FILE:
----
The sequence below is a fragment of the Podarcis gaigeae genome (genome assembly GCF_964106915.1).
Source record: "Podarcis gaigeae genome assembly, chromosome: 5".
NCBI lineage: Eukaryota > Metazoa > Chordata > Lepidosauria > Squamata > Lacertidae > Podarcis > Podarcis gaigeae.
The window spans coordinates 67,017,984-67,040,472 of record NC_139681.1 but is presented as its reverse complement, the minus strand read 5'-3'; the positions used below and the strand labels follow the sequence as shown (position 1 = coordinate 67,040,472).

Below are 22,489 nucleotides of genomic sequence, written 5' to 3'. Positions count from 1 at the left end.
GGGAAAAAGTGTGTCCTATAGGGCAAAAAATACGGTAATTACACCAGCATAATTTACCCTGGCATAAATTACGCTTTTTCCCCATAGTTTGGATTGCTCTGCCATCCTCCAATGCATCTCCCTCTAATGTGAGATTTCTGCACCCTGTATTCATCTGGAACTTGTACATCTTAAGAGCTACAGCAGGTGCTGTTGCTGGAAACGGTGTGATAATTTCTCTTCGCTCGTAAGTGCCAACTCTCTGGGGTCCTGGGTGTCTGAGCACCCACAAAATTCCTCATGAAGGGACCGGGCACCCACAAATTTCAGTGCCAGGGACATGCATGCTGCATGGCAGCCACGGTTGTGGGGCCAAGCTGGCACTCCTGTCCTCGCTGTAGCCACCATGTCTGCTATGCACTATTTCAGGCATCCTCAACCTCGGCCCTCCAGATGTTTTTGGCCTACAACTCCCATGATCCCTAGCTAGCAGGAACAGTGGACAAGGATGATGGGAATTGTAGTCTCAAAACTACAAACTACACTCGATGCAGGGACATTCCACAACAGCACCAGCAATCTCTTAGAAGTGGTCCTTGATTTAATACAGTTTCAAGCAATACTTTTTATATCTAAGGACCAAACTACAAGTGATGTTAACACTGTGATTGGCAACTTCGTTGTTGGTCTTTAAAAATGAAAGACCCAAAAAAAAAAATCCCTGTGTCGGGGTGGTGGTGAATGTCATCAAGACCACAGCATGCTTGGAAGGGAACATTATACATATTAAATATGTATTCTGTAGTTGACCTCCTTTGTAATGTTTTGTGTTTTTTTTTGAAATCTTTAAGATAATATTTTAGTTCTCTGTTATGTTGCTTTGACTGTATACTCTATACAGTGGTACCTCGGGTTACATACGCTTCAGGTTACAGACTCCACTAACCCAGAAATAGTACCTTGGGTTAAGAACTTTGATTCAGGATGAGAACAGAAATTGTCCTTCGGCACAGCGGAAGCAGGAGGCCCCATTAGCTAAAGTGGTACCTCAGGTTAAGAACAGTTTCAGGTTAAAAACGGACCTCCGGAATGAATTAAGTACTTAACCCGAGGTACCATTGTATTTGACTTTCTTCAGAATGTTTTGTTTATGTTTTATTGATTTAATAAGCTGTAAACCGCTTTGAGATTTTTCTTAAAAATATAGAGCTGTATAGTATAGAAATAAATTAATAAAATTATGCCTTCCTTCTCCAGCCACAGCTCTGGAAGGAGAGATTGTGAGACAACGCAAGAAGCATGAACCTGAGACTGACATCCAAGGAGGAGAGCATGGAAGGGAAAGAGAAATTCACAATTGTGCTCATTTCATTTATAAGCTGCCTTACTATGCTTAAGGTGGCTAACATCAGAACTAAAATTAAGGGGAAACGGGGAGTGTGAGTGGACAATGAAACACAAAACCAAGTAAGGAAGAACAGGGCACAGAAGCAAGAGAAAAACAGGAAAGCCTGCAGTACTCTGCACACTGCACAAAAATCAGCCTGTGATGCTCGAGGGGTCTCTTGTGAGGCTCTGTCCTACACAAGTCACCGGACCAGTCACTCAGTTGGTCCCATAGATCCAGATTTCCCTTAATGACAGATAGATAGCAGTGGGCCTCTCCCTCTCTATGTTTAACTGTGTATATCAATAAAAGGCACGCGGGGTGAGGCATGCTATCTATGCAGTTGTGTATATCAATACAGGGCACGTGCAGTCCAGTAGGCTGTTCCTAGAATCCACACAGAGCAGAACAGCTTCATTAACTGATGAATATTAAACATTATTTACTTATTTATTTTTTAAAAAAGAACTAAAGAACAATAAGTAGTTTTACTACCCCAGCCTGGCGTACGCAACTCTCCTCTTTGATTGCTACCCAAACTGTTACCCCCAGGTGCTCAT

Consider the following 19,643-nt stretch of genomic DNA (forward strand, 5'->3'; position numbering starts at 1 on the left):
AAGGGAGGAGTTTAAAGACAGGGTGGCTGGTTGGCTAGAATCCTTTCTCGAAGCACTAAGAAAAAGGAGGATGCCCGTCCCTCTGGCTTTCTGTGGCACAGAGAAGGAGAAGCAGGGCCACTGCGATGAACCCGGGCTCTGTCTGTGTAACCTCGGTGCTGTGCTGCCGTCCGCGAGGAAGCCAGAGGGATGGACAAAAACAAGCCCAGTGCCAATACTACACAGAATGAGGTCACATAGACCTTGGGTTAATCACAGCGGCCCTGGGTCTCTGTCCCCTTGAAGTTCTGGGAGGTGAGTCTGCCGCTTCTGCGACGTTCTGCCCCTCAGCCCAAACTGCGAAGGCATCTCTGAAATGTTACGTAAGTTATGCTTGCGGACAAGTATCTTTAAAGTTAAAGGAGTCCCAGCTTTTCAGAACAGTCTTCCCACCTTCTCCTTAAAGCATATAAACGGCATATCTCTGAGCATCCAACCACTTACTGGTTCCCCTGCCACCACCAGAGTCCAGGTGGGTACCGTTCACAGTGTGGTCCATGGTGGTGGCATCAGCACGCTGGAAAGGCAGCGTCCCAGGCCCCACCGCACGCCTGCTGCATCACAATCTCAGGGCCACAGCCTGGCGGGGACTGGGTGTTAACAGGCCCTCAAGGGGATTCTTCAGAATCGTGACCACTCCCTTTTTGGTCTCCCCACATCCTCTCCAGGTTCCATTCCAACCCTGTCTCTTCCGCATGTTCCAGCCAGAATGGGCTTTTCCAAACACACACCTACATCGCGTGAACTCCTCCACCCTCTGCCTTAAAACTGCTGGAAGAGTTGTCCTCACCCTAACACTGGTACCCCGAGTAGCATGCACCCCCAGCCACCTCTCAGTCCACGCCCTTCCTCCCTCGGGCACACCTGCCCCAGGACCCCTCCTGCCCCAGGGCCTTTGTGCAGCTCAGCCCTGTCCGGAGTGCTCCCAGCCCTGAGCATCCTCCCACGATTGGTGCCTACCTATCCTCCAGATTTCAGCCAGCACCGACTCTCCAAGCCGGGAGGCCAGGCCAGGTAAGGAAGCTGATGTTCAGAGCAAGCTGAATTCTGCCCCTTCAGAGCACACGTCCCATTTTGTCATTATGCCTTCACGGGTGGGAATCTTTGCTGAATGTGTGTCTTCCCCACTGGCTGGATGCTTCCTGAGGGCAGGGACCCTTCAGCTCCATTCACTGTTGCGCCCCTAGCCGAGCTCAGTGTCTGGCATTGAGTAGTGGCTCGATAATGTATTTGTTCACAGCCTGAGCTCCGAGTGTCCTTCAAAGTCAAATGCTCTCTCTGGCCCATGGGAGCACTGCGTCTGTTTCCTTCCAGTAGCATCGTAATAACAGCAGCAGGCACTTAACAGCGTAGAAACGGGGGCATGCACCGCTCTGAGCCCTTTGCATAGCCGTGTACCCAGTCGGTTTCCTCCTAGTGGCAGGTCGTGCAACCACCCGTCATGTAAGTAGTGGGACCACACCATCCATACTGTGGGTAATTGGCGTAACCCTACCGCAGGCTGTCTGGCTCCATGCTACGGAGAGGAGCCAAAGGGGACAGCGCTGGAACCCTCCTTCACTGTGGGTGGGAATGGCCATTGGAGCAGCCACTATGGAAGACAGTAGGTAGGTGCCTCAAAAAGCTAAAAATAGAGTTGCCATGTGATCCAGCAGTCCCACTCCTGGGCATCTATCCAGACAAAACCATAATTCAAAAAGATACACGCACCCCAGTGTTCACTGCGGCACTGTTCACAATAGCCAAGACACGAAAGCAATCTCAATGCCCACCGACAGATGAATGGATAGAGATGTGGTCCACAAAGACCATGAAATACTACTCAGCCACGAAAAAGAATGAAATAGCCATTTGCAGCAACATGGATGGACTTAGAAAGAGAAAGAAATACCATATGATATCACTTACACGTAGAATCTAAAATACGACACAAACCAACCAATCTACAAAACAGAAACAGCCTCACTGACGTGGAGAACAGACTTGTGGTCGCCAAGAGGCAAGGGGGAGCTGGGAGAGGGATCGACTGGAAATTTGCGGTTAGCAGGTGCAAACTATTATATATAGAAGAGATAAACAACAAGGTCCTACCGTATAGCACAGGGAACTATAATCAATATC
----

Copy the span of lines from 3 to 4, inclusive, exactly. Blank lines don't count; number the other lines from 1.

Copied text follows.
NCBI lineage: Eukaryota > Metazoa > Chordata > Lepidosauria > Squamata > Lacertidae > Podarcis > Podarcis gaigeae.
The window spans coordinates 67,017,984-67,040,472 of record NC_139681.1 but is presented as its reverse complement, the minus strand read 5'-3'; the positions used below and the strand labels follow the sequence as shown (position 1 = coordinate 67,040,472).